|Laid down:||5 July 1943|
|Launched:||3 October 1943|
|Commissioned:||4 November 1943|
|Battle Stars:||8 for World War II|
|Decommissioned:||28 March 1946|
|Struck:||26 September 1950|
|Fate:||Transferred to France 12 August 1950|
|Class:||Cannon class destroyer escort|
|Type:||DET (diesel-electric tandem motor drive, long hull, 3" guns)|
|Displacement:||1,240 tons (std) 1,620 tons (full)|
|Dimensions:||306' (oa), 300' (wl) x 36' 10" x 11' 8" (max)|
|Complement:||15 / 201|
|Armament:||3 x 3"/50 Mk22 (1x3), 1 twin 40 mm Mk1 AA, 8 x 20 mm Mk 4 AA, 3 x 21" Mk15 TT (3x1), 1 Hedgehog Projector Mk10 (144 rounds), 8 Mk6 depth charge projectors, 2 Mk9 depth charge tracks|
|Propulsion:||4 GM Mod. 16-278A diesel engines with electric drive, , 2 screws|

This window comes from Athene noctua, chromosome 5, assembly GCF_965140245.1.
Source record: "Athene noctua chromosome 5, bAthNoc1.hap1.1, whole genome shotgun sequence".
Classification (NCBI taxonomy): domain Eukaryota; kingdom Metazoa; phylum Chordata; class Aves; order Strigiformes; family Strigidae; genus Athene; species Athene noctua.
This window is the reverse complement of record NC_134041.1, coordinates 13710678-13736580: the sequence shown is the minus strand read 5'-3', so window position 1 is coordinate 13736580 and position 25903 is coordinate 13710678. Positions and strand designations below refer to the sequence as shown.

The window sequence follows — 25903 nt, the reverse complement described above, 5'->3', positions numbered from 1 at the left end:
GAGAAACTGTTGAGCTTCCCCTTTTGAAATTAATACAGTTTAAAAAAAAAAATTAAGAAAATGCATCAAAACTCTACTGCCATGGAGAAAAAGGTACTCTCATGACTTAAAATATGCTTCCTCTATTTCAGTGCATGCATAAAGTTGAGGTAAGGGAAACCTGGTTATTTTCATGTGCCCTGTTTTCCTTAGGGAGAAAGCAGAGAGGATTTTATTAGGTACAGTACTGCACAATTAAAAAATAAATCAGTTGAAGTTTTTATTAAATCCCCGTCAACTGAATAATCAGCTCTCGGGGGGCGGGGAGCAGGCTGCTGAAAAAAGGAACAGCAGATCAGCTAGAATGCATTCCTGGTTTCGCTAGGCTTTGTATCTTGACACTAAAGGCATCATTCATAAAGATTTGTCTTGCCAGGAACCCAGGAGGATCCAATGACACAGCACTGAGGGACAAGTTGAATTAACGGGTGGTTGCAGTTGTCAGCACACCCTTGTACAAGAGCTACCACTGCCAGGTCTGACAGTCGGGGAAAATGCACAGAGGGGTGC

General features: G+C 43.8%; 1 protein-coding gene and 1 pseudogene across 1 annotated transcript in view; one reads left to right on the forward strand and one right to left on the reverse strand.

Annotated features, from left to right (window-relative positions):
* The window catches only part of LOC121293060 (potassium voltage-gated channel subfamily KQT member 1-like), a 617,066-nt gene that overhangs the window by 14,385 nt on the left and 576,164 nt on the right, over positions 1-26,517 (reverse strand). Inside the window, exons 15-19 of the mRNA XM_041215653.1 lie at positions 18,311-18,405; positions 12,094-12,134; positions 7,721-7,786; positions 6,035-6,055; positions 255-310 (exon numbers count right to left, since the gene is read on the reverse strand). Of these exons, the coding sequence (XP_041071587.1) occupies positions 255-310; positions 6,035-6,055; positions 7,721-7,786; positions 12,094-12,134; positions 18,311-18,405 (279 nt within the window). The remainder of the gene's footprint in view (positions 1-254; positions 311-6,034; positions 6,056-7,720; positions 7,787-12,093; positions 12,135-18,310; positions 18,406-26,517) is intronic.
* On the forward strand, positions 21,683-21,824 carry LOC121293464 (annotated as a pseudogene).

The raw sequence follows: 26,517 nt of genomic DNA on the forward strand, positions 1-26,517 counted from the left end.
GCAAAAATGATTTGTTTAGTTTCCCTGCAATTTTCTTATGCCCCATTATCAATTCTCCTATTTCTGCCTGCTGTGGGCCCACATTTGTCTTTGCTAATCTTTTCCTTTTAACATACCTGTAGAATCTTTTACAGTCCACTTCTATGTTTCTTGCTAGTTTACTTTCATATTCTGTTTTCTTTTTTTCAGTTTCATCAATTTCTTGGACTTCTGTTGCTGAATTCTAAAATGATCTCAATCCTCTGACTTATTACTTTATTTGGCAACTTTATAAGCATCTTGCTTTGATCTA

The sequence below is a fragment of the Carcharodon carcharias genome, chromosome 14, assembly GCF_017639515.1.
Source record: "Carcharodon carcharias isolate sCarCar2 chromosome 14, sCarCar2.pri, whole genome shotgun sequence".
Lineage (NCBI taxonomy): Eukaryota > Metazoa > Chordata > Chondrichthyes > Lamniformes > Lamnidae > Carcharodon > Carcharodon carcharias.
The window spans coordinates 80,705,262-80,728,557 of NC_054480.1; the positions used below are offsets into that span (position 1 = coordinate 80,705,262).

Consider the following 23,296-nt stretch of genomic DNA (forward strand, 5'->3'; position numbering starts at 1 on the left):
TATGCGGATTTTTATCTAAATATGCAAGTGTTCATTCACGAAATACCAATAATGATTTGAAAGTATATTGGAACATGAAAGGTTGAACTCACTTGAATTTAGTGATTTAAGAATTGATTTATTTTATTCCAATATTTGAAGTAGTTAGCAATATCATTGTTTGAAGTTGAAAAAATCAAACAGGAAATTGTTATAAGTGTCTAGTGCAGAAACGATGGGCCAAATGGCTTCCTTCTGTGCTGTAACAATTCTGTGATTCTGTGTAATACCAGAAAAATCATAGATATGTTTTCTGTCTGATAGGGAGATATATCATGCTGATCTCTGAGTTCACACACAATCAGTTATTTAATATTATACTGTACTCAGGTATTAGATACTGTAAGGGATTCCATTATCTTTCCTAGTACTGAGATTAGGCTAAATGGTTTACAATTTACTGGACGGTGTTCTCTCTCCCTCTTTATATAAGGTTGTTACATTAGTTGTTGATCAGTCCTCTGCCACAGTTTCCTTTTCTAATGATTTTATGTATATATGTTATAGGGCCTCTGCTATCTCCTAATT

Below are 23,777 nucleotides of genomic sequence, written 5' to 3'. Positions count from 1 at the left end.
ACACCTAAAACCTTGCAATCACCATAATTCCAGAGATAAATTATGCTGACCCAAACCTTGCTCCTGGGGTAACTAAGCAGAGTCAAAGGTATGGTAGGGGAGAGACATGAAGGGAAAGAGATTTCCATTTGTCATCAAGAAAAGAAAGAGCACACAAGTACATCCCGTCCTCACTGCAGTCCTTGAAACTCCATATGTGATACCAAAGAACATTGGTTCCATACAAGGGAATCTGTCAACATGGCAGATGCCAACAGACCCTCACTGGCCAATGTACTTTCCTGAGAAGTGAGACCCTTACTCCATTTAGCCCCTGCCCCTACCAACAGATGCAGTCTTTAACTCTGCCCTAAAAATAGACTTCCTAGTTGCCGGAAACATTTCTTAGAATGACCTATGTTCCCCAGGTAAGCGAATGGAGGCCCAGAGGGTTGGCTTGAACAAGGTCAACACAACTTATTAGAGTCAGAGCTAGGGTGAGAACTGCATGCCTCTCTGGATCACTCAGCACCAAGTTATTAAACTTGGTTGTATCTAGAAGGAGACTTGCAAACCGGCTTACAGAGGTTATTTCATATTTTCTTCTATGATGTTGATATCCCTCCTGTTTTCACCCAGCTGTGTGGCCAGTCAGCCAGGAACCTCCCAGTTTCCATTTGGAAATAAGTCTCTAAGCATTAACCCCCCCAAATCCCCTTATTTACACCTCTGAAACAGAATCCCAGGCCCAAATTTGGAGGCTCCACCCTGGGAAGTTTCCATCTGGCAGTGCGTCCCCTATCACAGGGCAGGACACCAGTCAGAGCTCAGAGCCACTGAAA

USS Samuel S. Miles (DE-183) was a Cannon class destroyer escort built for the U.S. Navy during World War II. She served in the Pacific Ocean and provided escort service against submarine and air attack for Navy vessels and convoys. She returned home at war’s end with a remarkable eight battle stars to her credit.
She was laid down on 5 July 1943 by the Federal Shipbuilding and Drydock Co., Newark, New Jersey; launched on 3 October 1943; sponsored by Mrs. Samuel S. Miles; and commissioned on 4 November 1943, Lt. Comdr. George B. Coale in command.
Next she guarded oilers during the capture of Saipan and Tinian, and splashed two enemy planes on 18 June. She supported the Leyte and Luzon, Philippine Islands, campaigns in late 1944 and early 1945. Samuel S. Miles sank Japanese submarine I-177 near the Palau Islands on 3 October. After guarding the invasion force at Iwo Jima in February, she screened the bombardment group that pounded Okinawa, where she splashed one enemy plane on 27 March.